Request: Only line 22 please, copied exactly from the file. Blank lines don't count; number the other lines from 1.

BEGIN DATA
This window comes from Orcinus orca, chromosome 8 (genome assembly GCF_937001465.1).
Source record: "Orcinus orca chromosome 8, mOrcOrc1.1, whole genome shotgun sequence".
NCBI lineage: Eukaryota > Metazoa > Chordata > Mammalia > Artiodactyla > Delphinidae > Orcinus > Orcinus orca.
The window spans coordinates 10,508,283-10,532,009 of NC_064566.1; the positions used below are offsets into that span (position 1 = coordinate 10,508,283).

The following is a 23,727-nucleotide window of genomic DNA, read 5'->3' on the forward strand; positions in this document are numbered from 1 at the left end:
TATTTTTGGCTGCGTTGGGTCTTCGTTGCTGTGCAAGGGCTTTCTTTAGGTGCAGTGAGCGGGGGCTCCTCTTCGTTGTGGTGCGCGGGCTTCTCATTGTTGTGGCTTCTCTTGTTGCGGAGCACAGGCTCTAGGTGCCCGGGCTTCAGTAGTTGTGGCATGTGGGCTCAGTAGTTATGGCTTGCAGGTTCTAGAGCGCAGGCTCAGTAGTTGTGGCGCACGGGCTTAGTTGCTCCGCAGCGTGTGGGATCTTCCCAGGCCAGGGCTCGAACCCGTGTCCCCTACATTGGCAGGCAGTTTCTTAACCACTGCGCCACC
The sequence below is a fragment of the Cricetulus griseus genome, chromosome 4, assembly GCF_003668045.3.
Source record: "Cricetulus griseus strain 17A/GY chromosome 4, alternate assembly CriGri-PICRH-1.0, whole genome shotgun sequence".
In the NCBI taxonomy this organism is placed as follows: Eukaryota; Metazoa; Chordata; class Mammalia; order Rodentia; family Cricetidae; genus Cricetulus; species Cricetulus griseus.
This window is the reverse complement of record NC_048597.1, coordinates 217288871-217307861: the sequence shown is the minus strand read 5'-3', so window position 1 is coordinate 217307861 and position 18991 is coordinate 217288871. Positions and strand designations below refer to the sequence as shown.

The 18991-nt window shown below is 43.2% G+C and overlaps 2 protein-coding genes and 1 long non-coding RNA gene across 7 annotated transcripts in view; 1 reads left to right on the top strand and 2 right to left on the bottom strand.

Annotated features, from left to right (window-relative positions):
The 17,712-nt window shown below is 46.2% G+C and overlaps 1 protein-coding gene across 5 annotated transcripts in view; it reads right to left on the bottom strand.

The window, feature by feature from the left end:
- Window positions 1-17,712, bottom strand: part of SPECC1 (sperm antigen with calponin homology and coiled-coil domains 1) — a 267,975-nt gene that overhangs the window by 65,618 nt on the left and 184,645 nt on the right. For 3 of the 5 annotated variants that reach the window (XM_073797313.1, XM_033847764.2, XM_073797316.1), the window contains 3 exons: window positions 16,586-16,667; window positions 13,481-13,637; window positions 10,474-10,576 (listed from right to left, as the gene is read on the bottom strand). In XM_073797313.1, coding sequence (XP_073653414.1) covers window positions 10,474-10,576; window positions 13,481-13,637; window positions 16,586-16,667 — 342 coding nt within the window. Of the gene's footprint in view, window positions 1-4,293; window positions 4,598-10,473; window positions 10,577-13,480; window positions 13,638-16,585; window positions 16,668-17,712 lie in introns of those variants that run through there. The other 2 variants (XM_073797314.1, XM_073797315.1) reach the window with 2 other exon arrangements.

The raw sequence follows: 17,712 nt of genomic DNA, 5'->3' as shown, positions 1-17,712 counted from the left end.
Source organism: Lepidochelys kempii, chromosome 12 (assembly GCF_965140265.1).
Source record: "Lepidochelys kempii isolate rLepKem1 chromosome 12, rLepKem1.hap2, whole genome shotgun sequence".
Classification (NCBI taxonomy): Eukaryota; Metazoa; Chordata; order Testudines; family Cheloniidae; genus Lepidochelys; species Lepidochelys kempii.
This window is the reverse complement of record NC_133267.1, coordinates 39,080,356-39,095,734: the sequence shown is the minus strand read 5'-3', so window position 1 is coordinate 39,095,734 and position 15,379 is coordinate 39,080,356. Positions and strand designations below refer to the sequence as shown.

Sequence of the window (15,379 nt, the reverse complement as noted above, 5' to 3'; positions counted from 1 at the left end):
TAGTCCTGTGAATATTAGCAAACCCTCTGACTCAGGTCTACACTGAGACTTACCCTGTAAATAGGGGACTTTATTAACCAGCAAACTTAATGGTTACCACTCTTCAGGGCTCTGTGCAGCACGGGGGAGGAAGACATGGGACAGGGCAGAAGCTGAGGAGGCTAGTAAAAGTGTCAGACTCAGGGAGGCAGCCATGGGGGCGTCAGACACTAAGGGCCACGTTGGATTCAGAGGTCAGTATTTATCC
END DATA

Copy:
TAGTCCTGTGAATATTAGCAAACCCTCTGACTCAGGTCTACACTGAGACTTACCCTGTAAATAGGGGACTTTATTAACCAGCAAACTTAATGGTTACCACTCTTCAGGGCTCTGTGCAGCACGGGGGAGGAAGACATGGGACAGGGCAGAAGCTGAGGAGGCTAGTAAAAGTGTCAGACTCAGGGAGGCAGCCATGGGGGCGTCAGACACTAAGGGCCACGTTGGATTCAGAGGTCAGTATTTATCC